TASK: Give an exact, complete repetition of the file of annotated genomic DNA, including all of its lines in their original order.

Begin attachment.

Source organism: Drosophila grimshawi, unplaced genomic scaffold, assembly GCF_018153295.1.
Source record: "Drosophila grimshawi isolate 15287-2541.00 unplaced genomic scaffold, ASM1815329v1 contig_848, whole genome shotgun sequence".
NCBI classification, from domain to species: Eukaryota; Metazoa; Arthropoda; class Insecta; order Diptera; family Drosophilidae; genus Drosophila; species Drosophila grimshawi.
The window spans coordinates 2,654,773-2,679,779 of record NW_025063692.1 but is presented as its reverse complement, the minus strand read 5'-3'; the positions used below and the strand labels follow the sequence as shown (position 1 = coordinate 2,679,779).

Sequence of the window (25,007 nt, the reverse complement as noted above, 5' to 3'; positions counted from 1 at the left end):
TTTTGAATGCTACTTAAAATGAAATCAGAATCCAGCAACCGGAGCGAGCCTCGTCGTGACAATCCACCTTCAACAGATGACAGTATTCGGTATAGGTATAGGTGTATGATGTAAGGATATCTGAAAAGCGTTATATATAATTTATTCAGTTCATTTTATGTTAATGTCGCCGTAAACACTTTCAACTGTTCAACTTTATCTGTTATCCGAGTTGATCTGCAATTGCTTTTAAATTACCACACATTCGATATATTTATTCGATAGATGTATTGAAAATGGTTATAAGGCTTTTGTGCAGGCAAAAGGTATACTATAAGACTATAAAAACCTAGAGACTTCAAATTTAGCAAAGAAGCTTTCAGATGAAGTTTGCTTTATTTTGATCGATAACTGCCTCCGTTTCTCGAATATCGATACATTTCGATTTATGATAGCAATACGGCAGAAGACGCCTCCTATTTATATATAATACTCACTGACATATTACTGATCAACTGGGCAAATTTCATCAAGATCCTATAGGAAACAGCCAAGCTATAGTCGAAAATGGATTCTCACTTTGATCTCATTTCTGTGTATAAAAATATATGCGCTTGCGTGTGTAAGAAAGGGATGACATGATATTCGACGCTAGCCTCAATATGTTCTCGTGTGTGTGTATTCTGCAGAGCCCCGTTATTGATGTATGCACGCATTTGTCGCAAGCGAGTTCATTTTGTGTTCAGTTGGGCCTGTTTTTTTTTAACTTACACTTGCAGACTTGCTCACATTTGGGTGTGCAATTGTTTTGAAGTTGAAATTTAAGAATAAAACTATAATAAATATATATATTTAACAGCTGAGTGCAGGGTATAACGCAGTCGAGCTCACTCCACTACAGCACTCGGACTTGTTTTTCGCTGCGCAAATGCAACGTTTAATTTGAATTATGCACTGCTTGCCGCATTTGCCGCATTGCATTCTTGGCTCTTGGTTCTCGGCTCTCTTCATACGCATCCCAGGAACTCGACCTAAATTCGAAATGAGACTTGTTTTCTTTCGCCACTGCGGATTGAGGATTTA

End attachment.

Source organism: Drosophila grimshawi, unplaced genomic scaffold, assembly GCF_018153295.1.
Source record: "Drosophila grimshawi isolate 15287-2541.00 unplaced genomic scaffold, ASM1815329v1 contig_848, whole genome shotgun sequence".
NCBI classification, from domain to species: Eukaryota; Metazoa; Arthropoda; class Insecta; order Diptera; family Drosophilidae; genus Drosophila; species Drosophila grimshawi.
The window spans coordinates 2,654,773-2,679,779 of record NW_025063692.1 but is presented as its reverse complement, the minus strand read 5'-3'; the positions used below and the strand labels follow the sequence as shown (position 1 = coordinate 2,679,779).

Sequence of the window (25,007 nt, the reverse complement as noted above, 5' to 3'; positions counted from 1 at the left end):
TTTTGAATGCTACTTAAAATGAAATCAGAATCCAGCAACCGGAGCGAGCCTCGTCGTGACAATCCACCTTCAACAGATGACAGTATTCGGTATAGGTATAGGTGTATGATGTAAGGATATCTGAAAAGCGTTATATATAATTTATTCAGTTCATTTTATGTTAATGTCGCCGTAAACACTTTCAACTGTTCAACTTTATCTGTTATCCGAGTTGATCTGCAATTGCTTTTAAATTACCACACATTCGATATATTTATTCGATAGATGTATTGAAAATGGTTATAAGGCTTTTGTGCAGGCAAAAGGTATACTATAAGACTATAAAAACCTAGAGACTTCAAATTTAGCAAAGAAGCTTTCAGATGAAGTTTGCTTTATTTTGATCGATAACTGCCTCCGTTTCTCGAATATCGATACATTTCGATTTATGATAGCAATACGGCAGAAGACGCCTCCTATTTATATATAATACTCACTGACATATTACTGATCAACTGGGCAAATTTCATCAAGATCCTATAGGAAACAGCCAAGCTATAGTCGAAAATGGATTCTCACTTTGATCTCATTTCTGTGTATAAAAATATATGCGCTTGCGTGTGTAAGAAAGGGATGACATGATATTCGACGCTAGCCTCAATATGTTCTCGTGTGTGTGTATTCTGCAGAGCCCCGTTATTGATGTATGCACGCATTTGTCGCAAGCGAGTTCATTTTGTGTTCAGTTGGGCCTGTTTTTTTTTAACTTACACTTGCAGACTTGCTCACATTTGGGTGTGCAATTGTTTTGAAGTTGAAATTTAAGAATAAAACTATAATAAATATATATATTTAACAGCTGAGTGCAGGGTATAACGCAGTCGAGCTCACTCCACTACAGCACTCGGACTTGTTTTTCGCTGCGCAAATGCAACGTTTAATTTGAATTATGCACTGCTTGCCGCATTTGCCGCATTGCATTCTTGGCTCTTGGTTCTCGGCTCTCTTCATACGCATCCCAGGAACTCGACCTAAATTCGAAATGAGACTTGTTTTCTTTCGCCACTGCGGATTGAGGATTTA